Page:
|LAURA S. CUMMINGS,
EQUITABLE LIFE & CASUALTY INSURANCE COMPANY, a Utah
In 1995 and 1996, appellant filed employment discrimination and retaliation charges against Equitable with the Utah Antidiscrimination and Labor Division. Those charges were settled in November 1997 with the parties' adoption of a settlement agreement, and a letter/addendum which contained an arbitration provision. In 2002, appellant filed a complaint in the district court, alleging that Equitable discriminated against her in breach of the settlement agreement and letter/addendum and in violation of state and federal law. Equitable moved to dismiss or, in the alternative, stay all of appellant's claims pending arbitration. On January 21, 2003, the district court issued an Opinion and Order that: (1) dismissed appellant's state claims with prejudice for failure to exhaust state administrative remedies, (2) ruled that all of plaintiff's federal claims should be arbitrated, and (3) stayed her federal claims pending arbitration.
On December 1, 2004, the arbitrator issued her award, ruling in favor of Equitable on all of appellant's claims. Equitable filed a motion to confirm the award in the district court on December 3, 2004. Appellant sought additional time to respond and, on January 5, 2005, was granted sixty days more. On March 1, 2005, appellant filed another motion for enlargement of time but did not wait for the court to rule on her motion. Rather, on March 7, 2005, appellant filed her response in opposition to the motion to confirm. On March 10, 2005, the district court confirmed the arbitration award.
Appellant argues that: (1) the district court held that all of her claims should be arbitrated, and so the dismissal of her state claims should be reversed so that those claims can be arbitrated; and (2) the confirmation of the arbitration award should be reversed because the district court did not address her pending motion for enlargement of time.
Appellant's first argument is without merit. The district court did not hold that her state claims should be arbitrated; the court held that they should be dismissed for appellant's failure to exhaust state administrative remedies, as required by Utah law. Aplee. Supp. App. at 107. Under Utah law, appellant's failure to obtain a final state administrative decision barred judicial review. See Maverik Country Stores, Inc. v. Indus. Comm'n of Utah, 860 P.2d 944, 947-48 (Utah Ct. App. 1993) (discussing jurisdictional requirement of exhaustion of administrative remedies under Utah Anti-Discrimination Act and Utah Administrative Procedures Act). We note, however, that "a dismissal based on lack of exhaustion should ordinarily be without prejudice." Fitzgerald v. Corr. Corp. of Am., 403 F.3d 1134, 1139 (10th Cir. 2005). Therefore, we vacate and remand for this limited purpose: for the district court to modify its Opinion and Order and its Judgment to reflect that its dismissal of appellant's state claims is without prejudice.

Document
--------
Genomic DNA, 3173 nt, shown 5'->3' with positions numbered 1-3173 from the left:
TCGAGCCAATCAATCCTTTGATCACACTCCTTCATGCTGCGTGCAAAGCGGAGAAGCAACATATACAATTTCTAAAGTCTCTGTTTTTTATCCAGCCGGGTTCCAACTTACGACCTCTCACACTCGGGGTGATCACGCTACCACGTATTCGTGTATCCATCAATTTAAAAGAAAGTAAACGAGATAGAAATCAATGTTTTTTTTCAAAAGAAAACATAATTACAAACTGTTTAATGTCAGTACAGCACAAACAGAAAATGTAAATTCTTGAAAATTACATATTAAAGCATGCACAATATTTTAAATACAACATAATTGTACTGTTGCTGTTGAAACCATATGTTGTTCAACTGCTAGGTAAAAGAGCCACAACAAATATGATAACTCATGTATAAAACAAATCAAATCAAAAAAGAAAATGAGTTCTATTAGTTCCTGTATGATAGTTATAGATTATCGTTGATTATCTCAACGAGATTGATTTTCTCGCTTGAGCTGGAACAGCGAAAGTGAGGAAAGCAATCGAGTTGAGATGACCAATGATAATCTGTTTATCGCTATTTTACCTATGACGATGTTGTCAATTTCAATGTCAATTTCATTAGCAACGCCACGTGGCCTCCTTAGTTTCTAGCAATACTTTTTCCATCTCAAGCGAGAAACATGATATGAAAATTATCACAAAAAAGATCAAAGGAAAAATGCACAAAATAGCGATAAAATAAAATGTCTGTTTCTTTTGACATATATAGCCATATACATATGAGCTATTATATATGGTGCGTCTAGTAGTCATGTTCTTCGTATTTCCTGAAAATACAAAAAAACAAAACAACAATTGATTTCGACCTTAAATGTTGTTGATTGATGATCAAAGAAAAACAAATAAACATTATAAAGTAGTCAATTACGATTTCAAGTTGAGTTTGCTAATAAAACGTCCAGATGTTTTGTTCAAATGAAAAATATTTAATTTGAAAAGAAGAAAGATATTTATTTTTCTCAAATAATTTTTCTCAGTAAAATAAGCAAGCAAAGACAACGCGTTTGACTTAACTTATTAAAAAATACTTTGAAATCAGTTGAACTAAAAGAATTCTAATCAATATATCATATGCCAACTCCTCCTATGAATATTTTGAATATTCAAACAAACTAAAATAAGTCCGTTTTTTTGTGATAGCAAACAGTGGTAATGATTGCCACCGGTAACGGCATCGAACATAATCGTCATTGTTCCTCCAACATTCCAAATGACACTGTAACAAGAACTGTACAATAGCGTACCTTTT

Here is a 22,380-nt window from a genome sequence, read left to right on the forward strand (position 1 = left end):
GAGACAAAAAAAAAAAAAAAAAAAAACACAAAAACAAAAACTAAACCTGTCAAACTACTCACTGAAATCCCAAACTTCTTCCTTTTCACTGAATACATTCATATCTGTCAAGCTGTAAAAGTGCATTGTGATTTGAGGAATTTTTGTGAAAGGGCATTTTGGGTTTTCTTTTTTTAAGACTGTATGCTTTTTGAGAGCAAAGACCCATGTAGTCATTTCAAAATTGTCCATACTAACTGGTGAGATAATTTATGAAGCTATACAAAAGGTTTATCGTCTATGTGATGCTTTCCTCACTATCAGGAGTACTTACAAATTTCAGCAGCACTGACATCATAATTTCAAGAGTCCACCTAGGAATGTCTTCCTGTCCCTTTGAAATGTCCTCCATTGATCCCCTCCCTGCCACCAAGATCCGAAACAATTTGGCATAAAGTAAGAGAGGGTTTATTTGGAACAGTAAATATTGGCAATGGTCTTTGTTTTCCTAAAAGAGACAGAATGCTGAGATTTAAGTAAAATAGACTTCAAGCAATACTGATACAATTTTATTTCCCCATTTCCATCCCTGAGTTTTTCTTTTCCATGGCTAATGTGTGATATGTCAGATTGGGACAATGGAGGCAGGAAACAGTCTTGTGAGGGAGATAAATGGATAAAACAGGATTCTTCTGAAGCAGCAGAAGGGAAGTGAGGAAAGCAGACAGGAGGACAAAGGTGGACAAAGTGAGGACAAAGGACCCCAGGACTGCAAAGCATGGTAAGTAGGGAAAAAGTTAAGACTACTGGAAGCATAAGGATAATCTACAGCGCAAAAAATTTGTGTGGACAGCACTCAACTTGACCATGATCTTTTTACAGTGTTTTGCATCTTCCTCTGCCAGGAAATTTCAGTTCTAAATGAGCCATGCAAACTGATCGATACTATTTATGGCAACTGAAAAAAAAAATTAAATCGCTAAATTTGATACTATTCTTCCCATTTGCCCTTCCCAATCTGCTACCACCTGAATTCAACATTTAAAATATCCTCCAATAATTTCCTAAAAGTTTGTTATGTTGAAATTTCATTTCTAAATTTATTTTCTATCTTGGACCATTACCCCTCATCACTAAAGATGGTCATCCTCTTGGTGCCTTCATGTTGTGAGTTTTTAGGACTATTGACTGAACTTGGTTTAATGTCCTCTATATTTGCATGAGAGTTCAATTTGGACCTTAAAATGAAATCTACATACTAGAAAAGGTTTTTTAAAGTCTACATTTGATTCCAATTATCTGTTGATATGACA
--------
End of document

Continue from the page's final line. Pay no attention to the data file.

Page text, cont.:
Appellant's second argument is also without merit. She filed her response in opposition to Equitable's motion to confirm without waiting for the district court to rule on her motion for enlargement of time to file her response. Under these circumstances, the district court did not err by entering its ruling on the motion to confirm without mentioning her "pending" motion.
We AFFIRM the district court's dismissal of appellant's state claims and VACATE only the court's references to the dismissal being with prejudice. We REMAND only for the district court to amend its judgment to dismiss the state claims without prejudice. We AFFIRM the district court's rulings in all other regards.
Entered for the Court
Mary Beck Briscoe
*. After examining the briefs and appellate record, this panel has determined unanimously that oral argument would not materially assist the determination of this appeal. See Fed. R. App. P. 34(a)(2); 10th Cir. R. 34.1(G). The case is therefore ordered submitted without oral argument. This order and judgment is not binding precedent, except under the doctrines of law of the case, res judicata, and collateral estoppel. The court generally disfavors the citation of orders and judgments; nevertheless, an order and judgment may be cited under the terms and conditions of 10th Cir. R. 36.3.